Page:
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Common: Perilously settling for a trivial job based on advice from a past era.

Uncommon: In many cases, the most common advice is not the best advice. In a world where one week is completely different from the next, we must look at life through a new lens and be prepared to question the conventional advice we’ve been given about how to lead a “successful life.”

What got us to where we are is not necessarily what will get us to where we want to go.  In the following interview, young entrepreneur and author, Scott Gerber, offers his perspective about how to thrive in this new marketplace.

Quick facts about Scott Gerber:

  • Age: 27
  • Hometown: Staten Island, NY
  • Entrepreneur, columnist, angel investor, and public speaker
  • Founder and CEO of Gerber Enterprises and Sizzle It!
  • Host of the upcoming web video show, Ask Gerber
  • Author of the book, Never Get a “Real” Job (Wiley, December 2010)
  • Founder of The Young Entrepreneur Council
  • His syndicated columns appear regularly in media outlets such as Entrepreneur, Inc., BNET, WSJ, MSNBC, and FOX Business

What you’ve done in a rather short amount of time is very impressive.  How did your journey of serial entrepreneurship begin?

I remember the exact moment. I was 18 years old, sitting in back seat of the car with my mother at a traffic light when she asked me what I was going to do with my life, hinting at the fact that I needed to decide on my career path and reinforcing the idea that I needed to get a “real” job. This made perfect sense considering that she had been a teacher for 30 years. The world she knew was about health care, benefits, getting married, have a child, build a career, and retire.

I just didn’t see things that way. I always thought that a career and a lifestyle were one of the same. Deep down I wanted to show that anything was possible and I knew I could not answer to anyone – I wanted control of my life.

Admittedly, I was an egotistical, cocky, arrogant teen who didn’t know what he was doing. As a result, I almost bankrupted myself in my first company. But, at least this attitude encouraged me to get started. My initial failure taught me more about business and life than I ever could have imagined.  With this expensive “investment” in myself and only a couple hundred dollars in my bank account, I started a new business and I was convinced to never again let my ego get in the way of my success.

By learning from failure, not wanting to be part of the norm, and passionately avoiding the 9-5 social construct, I have found ways to move myself and my career forward on my own time and on my own dime.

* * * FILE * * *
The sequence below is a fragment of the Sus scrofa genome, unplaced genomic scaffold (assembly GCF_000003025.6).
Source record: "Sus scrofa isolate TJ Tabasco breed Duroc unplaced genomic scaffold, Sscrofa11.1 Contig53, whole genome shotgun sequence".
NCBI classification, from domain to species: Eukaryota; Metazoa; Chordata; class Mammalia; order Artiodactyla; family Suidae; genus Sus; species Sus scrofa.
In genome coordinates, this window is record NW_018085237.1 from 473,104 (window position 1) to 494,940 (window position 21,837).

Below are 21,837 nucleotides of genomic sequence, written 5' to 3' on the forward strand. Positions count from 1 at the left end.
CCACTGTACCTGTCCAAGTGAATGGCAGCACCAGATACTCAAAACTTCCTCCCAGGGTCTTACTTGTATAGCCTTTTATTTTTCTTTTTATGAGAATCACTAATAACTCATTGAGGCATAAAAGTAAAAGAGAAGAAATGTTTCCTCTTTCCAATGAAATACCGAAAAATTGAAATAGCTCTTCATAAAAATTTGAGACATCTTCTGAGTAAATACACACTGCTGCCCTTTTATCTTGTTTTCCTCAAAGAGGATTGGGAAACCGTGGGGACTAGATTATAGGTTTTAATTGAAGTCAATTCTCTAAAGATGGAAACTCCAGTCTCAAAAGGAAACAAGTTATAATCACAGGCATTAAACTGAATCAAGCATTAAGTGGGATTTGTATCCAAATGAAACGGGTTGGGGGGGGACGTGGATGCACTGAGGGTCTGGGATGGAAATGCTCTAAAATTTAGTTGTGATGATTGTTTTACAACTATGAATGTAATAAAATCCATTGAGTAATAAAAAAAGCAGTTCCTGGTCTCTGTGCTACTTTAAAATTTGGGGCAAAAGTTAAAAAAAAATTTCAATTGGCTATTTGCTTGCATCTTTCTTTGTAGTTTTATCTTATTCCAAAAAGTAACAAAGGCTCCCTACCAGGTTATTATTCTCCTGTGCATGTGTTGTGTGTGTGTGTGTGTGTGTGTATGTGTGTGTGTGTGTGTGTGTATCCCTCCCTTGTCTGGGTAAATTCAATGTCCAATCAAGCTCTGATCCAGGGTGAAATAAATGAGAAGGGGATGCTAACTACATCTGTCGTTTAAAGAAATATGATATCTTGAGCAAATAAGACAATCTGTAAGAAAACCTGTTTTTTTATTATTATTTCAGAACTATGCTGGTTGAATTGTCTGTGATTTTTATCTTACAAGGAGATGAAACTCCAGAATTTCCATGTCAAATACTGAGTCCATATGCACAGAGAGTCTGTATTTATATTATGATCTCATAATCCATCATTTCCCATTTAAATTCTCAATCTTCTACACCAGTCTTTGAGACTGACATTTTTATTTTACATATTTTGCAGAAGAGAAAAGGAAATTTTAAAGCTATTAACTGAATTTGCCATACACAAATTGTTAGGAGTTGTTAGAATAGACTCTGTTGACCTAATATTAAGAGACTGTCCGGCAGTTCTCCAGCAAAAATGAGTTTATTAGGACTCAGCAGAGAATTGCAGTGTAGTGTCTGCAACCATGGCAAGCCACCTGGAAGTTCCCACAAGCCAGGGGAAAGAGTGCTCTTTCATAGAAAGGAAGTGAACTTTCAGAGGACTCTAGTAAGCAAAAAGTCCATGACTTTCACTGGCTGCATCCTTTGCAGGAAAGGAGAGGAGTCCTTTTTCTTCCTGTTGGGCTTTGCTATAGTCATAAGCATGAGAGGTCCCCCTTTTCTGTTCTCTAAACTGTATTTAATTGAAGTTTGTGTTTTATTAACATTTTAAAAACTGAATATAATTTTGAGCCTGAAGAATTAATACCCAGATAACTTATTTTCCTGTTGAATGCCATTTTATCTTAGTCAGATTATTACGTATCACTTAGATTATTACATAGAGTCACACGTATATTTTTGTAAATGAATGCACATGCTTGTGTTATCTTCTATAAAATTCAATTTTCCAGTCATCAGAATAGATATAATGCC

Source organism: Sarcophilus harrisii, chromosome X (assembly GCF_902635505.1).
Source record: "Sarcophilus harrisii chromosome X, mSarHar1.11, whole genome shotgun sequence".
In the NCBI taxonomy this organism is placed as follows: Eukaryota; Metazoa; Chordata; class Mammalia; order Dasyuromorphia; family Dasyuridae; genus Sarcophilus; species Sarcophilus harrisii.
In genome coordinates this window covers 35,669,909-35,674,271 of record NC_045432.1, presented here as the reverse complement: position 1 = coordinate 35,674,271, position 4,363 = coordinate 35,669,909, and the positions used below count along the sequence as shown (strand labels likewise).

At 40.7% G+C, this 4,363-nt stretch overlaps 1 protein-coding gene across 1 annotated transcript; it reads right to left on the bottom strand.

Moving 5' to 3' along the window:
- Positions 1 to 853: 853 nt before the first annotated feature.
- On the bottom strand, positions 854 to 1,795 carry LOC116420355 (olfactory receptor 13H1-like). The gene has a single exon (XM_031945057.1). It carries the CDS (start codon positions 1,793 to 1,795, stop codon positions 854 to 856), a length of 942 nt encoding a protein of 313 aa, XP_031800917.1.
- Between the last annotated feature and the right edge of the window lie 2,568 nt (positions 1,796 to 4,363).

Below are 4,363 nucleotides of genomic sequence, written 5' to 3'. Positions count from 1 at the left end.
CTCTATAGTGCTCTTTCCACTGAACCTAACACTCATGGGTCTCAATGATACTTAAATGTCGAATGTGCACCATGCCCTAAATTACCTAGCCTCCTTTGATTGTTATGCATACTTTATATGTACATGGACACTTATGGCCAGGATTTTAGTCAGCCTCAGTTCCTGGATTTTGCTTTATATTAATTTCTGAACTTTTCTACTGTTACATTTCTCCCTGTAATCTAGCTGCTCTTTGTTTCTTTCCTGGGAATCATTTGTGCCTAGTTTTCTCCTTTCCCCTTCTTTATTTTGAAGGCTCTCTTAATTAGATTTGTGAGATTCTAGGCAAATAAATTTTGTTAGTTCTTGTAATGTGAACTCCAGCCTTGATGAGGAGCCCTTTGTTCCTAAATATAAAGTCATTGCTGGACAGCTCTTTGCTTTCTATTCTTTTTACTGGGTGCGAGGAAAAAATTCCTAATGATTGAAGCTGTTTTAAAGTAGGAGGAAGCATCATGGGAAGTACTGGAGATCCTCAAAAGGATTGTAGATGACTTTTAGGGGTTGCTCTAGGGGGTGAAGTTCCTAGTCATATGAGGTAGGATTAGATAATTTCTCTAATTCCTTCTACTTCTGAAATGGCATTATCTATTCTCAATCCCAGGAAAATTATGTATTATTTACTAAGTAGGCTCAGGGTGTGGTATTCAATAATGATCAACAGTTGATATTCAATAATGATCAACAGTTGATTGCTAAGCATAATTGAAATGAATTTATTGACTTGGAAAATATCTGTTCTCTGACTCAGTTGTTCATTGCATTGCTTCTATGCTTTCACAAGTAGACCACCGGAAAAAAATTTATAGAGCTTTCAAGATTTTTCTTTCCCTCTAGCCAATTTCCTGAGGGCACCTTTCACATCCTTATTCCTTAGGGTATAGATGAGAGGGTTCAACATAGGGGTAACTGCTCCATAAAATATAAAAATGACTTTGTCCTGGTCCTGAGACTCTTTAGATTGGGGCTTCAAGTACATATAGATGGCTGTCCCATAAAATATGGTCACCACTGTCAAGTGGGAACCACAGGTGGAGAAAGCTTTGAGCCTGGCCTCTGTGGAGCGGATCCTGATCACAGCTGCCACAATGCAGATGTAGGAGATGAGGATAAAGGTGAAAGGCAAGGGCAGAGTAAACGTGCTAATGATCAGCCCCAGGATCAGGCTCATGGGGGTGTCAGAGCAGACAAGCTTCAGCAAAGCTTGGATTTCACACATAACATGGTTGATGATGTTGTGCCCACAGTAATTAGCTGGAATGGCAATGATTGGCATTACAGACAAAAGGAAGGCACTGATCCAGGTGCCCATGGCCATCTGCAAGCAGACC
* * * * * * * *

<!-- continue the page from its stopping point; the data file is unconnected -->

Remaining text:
What was one specific instance that made you realize you did not want to be part of the conventional 9-5 work culture?

 

I was 20 years old and interning for a large company working directly under a power-hungry middle manager (interning was the closest I got to working a 9-5 job). One day I was invited to go to lunch with his superiors who had asked for my feedback about a specific procedure. I was happy to offer my thoughts. What I didn’t know at the time was that the procedure I critiqued was created by the neo-Nazi type middle manager I was working for.  When he had got news that I had offered feedback on this process, s#@% hit the fan and he promptly fired me telling me, “How dare you go behind my back,” etc.  I found out later that he was fired shortly thereafter and the company had instituted the ideas I had offered.

This was a wake up call for me. I thought, “Why I am I going to work for other people who are using my ideas and my creativity to develop business processes that will only make them more money when I could be doing the same thing for myself?”  I figured if I dedicated 10 years to myself versus a corporate job, I would probably be a lot better off as an individual.

Can you share some more details about your first company and why it failed?

Certainly, I call it, “the company that shall not be named.” It’s hard to pinpoint only a few reasons why things went wrong because as I look back it seems I did everything wrong.  But with that said, I wouldn’t trade the experience for anything. It laid the foundation for my life perspectives and business success thereafter.

One very important takeaway from this experience was the fact that you have to kill your ego to stay in business because ego destroys rationality.  Not just arrogance per se, but how you value money and spend it – or how you treat other people, or the entitlement you feel.  All of these things factor into daily decisions.

I also developed a simple equation that helps me best prepare for what may come and how to keep things in perspective: Murphy + Darwin = Reality.  Basically, everything that can go wrong probably will go wrong and only the strong will survive.  Most of what I learned about business plans and 5-year planning was nonsense. I had been so focused on the big picture that I overlooked the importance of my short-game.

You have a new book soon to be released titled, Never Get a “Real” Job.  I love the title.  Tell me more about the process of creating this book.